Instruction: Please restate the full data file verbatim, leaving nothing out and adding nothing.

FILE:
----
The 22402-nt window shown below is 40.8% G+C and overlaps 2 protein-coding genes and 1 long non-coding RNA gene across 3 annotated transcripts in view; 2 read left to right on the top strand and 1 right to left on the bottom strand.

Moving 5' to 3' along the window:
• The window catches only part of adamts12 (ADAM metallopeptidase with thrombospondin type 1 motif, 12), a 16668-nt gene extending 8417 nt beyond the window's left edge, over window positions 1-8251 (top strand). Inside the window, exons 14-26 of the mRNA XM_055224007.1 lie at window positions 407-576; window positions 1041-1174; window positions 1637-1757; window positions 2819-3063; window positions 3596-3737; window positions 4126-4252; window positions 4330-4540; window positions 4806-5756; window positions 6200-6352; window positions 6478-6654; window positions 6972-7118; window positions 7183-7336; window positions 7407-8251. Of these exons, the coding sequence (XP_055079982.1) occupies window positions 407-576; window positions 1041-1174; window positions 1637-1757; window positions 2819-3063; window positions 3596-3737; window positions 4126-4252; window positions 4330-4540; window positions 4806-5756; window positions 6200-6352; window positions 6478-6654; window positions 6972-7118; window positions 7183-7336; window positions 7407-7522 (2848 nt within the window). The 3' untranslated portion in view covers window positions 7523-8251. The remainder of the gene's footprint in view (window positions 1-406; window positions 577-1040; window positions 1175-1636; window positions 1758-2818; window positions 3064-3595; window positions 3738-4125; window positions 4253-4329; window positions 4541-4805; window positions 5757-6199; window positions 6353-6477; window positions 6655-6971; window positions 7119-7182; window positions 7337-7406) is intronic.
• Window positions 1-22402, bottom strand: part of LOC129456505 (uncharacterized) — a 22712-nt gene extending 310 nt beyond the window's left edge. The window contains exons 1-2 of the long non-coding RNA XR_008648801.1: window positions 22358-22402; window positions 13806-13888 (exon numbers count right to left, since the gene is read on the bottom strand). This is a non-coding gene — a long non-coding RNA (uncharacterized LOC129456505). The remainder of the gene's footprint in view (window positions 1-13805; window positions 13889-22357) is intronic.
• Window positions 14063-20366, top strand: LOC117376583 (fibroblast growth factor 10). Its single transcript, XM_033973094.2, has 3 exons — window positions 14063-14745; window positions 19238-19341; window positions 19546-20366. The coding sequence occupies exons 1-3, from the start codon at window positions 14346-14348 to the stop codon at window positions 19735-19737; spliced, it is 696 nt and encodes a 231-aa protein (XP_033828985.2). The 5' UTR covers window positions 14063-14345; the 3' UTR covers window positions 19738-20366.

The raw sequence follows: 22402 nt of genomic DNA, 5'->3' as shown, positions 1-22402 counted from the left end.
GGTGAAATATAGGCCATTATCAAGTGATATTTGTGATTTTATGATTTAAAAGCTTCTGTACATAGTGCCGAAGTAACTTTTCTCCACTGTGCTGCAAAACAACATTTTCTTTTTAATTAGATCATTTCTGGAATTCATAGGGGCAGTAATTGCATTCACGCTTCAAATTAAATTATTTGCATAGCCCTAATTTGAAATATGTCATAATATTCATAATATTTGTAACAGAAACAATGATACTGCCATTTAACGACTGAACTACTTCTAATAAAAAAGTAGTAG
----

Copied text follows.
The 22402-nt window shown below is 40.8% G+C and overlaps 2 protein-coding genes and 1 long non-coding RNA gene across 3 annotated transcripts in view; 2 read left to right on the top strand and 1 right to left on the bottom strand.

Moving 5' to 3' along the window:
• The window catches only part of adamts12 (ADAM metallopeptidase with thrombospondin type 1 motif, 12), a 16668-nt gene extending 8417 nt beyond the window's left edge, over window positions 1-8251 (top strand). Inside the window, exons 14-26 of the mRNA XM_055224007.1 lie at window positions 407-576; window positions 1041-1174; window positions 1637-1757; window positions 2819-3063; window positions 3596-3737; window positions 4126-4252; window positions 4330-4540; window positions 4806-5756; window positions 6200-6352; window positions 6478-6654; window positions 6972-7118; window positions 7183-7336; window positions 7407-8251. Of these exons, the coding sequence (XP_055079982.1) occupies window positions 407-576; window positions 1041-1174; window positions 1637-1757; window positions 2819-3063; window positions 3596-3737; window positions 4126-4252; window positions 4330-4540; window positions 4806-5756; window positions 6200-6352; window positions 6478-6654; window positions 6972-7118; window positions 7183-7336; window positions 7407-7522 (2848 nt within the window). The 3' untranslated portion in view covers window positions 7523-8251. The remainder of the gene's footprint in view (window positions 1-406; window positions 577-1040; window positions 1175-1636; window positions 1758-2818; window positions 3064-3595; window positions 3738-4125; window positions 4253-4329; window positions 4541-4805; window positions 5757-6199; window positions 6353-6477; window positions 6655-6971; window positions 7119-7182; window positions 7337-7406) is intronic.
• Window positions 1-22402, bottom strand: part of LOC129456505 (uncharacterized) — a 22712-nt gene extending 310 nt beyond the window's left edge. The window contains exons 1-2 of the long non-coding RNA XR_008648801.1: window positions 22358-22402; window positions 13806-13888 (exon numbers count right to left, since the gene is read on the bottom strand). This is a non-coding gene — a long non-coding RNA (uncharacterized LOC129456505). The remainder of the gene's footprint in view (window positions 1-13805; window positions 13889-22357) is intronic.
• Window positions 14063-20366, top strand: LOC117376583 (fibroblast growth factor 10). Its single transcript, XM_033973094.2, has 3 exons — window positions 14063-14745; window positions 19238-19341; window positions 19546-20366. The coding sequence occupies exons 1-3, from the start codon at window positions 14346-14348 to the stop codon at window positions 19735-19737; spliced, it is 696 nt and encodes a 231-aa protein (XP_033828985.2). The 5' UTR covers window positions 14063-14345; the 3' UTR covers window positions 19738-20366.

The raw sequence follows: 22402 nt of genomic DNA, 5'->3' as shown, positions 1-22402 counted from the left end.
GGTGAAATATAGGCCATTATCAAGTGATATTTGTGATTTTATGATTTAAAAGCTTCTGTACATAGTGCCGAAGTAACTTTTCTCCACTGTGCTGCAAAACAACATTTTCTTTTTAATTAGATCATTTCTGGAATTCATAGGGGCAGTAATTGCATTCACGCTTCAAATTAAATTATTTGCATAGCCCTAATTTGAAATATGTCATAATATTCATAATATTTGTAACAGAAACAATGATACTGCCATTTAACGACTGAACTACTTCTAATAAAAAAGTAGTAG